How We Could Beat the Obesity Epidemic

Doc's note: Americans are getting fatter. That seems like common knowledge at this point. But the truth is, obesity isn't just an American problem... it's a global one. It's also a problem that a new technological breakthrough is trying to solve.

That's why I'm sharing an essay from the November issue of Dave Lashmet's Stansberry Venture Technology today. Dave explains why we're in the middle of an obesity epidemic and how we might finally beat it. Dave has his finger on the pulse of the biotech world, and better still... he knows how to profit from it...

It's the ultimate test of strength and endurance...

A 2.4-mile swim... 112-mile bike ride... and 26.2-mile run.

On October 14, some of the world's best athletes gathered in Kona, Hawaii to complete all three legs of the women's 2023 Ironman World Championship.

And Lucy Charles-Barclay took the lead the minute she jumped into the ocean...

You see, Lucy is a born swimmer. She has been winning swim championships since she was nine years old.

With her unique half-butterfly swim stroke, her hands easily clear the ocean waves... and she doesn't need to rotate to breathe side to side. This is such an advantage that Lucy's rivals call her "the mermaid." So it was no surprise when Lucy came out of the water first.

Then it was on to the 112-mile bike ride... and the 26.2-mile run.

Eight hours, 24 minutes, and 31 seconds later, Lucy became the women's 2023 Ironman world champion. The second-place finisher was three minutes behind. And only 15 other pros finished the course in less than nine hours.

There's no athletic event as physically demanding as an Ironman triathlon.

To compete, Lucy eats up to 3,500 calories a day. That's a ton for someone who only weighs 128 pounds.

Before a big race, Lucy eats more protein to build muscle, plus fat to store extra energy. During a race, she consumes fruit, water, carbohydrates, and salt tablets. Lucy's energy balance is what fuels her performance.

Lucy might seem like an anomaly... but all our bodies work this same way. They're driven by what we eat.

Unfortunately, most of us aren't burning 3,500 calories on any given day. Instead, we're sitting in offices or on the couch at home. Meanwhile, we're eating more and more... So we're growing in the wrong direction.

In 1980, 12% of American adults – one in eight people – were obese. Today, around half of American adults are obese. And it's not just the U.S. The rest of the developed world – including Europe and Japan – also has skyrocketing obesity rates.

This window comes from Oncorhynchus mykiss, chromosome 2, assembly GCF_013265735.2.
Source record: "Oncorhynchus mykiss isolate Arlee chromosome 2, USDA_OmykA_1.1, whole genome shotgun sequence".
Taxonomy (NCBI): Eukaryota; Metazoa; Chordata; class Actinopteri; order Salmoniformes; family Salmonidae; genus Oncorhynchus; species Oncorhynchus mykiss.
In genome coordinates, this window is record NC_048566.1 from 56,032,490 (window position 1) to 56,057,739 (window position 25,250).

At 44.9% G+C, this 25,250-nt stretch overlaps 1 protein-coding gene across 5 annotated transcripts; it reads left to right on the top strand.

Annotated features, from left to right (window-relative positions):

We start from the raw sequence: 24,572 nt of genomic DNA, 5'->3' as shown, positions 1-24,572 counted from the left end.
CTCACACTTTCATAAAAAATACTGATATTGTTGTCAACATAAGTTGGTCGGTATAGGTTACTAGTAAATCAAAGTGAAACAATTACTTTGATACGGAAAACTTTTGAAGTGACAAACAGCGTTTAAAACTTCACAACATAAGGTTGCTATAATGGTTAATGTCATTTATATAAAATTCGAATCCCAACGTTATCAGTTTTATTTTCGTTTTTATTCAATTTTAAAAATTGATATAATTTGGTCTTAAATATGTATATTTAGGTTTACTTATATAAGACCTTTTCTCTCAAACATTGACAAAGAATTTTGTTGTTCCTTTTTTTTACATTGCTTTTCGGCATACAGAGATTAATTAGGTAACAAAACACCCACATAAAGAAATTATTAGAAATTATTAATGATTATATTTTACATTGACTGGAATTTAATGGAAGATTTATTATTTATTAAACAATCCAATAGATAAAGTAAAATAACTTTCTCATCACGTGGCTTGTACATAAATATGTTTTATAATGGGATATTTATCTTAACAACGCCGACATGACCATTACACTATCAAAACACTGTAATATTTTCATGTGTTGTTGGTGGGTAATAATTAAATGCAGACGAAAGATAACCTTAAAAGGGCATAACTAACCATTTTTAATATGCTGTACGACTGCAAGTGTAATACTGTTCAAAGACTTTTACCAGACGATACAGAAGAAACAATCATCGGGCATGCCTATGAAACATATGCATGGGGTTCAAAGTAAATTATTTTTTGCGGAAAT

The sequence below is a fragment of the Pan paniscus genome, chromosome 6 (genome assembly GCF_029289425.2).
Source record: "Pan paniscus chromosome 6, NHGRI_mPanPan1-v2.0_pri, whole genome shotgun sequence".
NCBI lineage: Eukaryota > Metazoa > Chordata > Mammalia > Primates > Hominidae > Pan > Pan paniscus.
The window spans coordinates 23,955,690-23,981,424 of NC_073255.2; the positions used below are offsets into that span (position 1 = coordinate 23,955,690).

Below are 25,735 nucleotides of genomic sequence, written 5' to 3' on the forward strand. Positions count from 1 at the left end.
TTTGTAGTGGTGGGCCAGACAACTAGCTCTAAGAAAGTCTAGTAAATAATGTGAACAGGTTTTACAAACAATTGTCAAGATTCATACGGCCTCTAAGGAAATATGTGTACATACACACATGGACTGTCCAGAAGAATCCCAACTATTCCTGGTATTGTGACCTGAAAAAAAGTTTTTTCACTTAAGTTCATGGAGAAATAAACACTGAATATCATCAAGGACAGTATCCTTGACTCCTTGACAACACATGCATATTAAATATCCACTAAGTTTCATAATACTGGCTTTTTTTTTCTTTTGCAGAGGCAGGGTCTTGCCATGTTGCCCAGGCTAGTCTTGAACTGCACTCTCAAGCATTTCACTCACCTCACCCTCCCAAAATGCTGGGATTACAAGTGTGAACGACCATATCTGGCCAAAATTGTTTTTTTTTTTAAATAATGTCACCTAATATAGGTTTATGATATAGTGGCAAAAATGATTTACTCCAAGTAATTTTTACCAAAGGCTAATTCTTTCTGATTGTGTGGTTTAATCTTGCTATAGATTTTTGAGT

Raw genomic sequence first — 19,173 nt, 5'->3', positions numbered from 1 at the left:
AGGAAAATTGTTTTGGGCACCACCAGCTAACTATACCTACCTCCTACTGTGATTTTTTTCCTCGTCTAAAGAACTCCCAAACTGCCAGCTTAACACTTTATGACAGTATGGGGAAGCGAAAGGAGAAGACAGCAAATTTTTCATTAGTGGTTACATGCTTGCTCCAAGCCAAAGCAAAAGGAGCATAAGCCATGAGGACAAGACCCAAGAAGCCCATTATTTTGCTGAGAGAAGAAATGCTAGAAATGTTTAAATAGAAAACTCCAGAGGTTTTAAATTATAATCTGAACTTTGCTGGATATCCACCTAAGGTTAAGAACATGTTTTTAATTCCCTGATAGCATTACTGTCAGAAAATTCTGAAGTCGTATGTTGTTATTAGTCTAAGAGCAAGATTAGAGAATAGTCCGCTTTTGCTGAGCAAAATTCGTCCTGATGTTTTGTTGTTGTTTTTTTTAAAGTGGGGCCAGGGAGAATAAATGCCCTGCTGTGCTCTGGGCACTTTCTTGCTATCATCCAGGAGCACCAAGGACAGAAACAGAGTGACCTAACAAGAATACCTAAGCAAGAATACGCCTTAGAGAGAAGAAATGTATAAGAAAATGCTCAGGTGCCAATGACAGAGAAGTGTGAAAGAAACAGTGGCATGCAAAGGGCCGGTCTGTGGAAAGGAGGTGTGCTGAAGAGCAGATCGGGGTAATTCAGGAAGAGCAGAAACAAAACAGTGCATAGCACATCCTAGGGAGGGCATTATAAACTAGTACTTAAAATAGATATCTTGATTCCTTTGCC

Obesity is a public health crisis. Being overweight taxes your heart, lungs, and mobility. Given its scale, the national obesity epidemic could break our health care system.

Here's why moving less and eating more is fueling the obesity epidemic...

At the most basic level, we burn sugar to power our muscles and our brain... That's called cellular metabolism. The bigger picture is basal metabolism, which is all our cells' energy needs bundled together.

This sets what we need to eat. Besides sugar, our cells use protein as the building blocks for growth and repair. We add in water for heat control and to guard against dehydration, plus key vitamins and minerals.

Overall, the balance between what we eat and what we burn sets our energy storage levels. In times of plenty, we store energy as fat. In lean times, we burn this fat for power. But in today's world, most of our energy expenditures are nearly idle.

There's a specific measurement for this: one metabolic unit. It measures oxygen consumed, or what you burn. It's logged when you're awake, and it's the energy we need to breathe, digest food, or to make it to the bathroom.

However, chocolate, sugared coffee, corn syrup, french fries, and steak don't help this balance. As we double up on calories eaten and cut energy expenditures to the daily minimum, we store fat.

Half of American adults are obese – not just overweight. That's self-reported to the U.S. Centers for Disease Control and Prevention.

But there's a solution...

After 50 years of false promises and dangerous frauds, suddenly there's a solution... safe and effective weight-loss drugs.

The market opportunity is billions of people worldwide. We're at the start of a health care revolution.

If this sounds hard to believe, listen to this real story – straight from a 10-year Stansberry Research employee who has never appeared on camera – about the weight-loss medicine that saved his life.

Click here to hear his story and learn exactly what's happening.

Good investing,

Dave Lashmet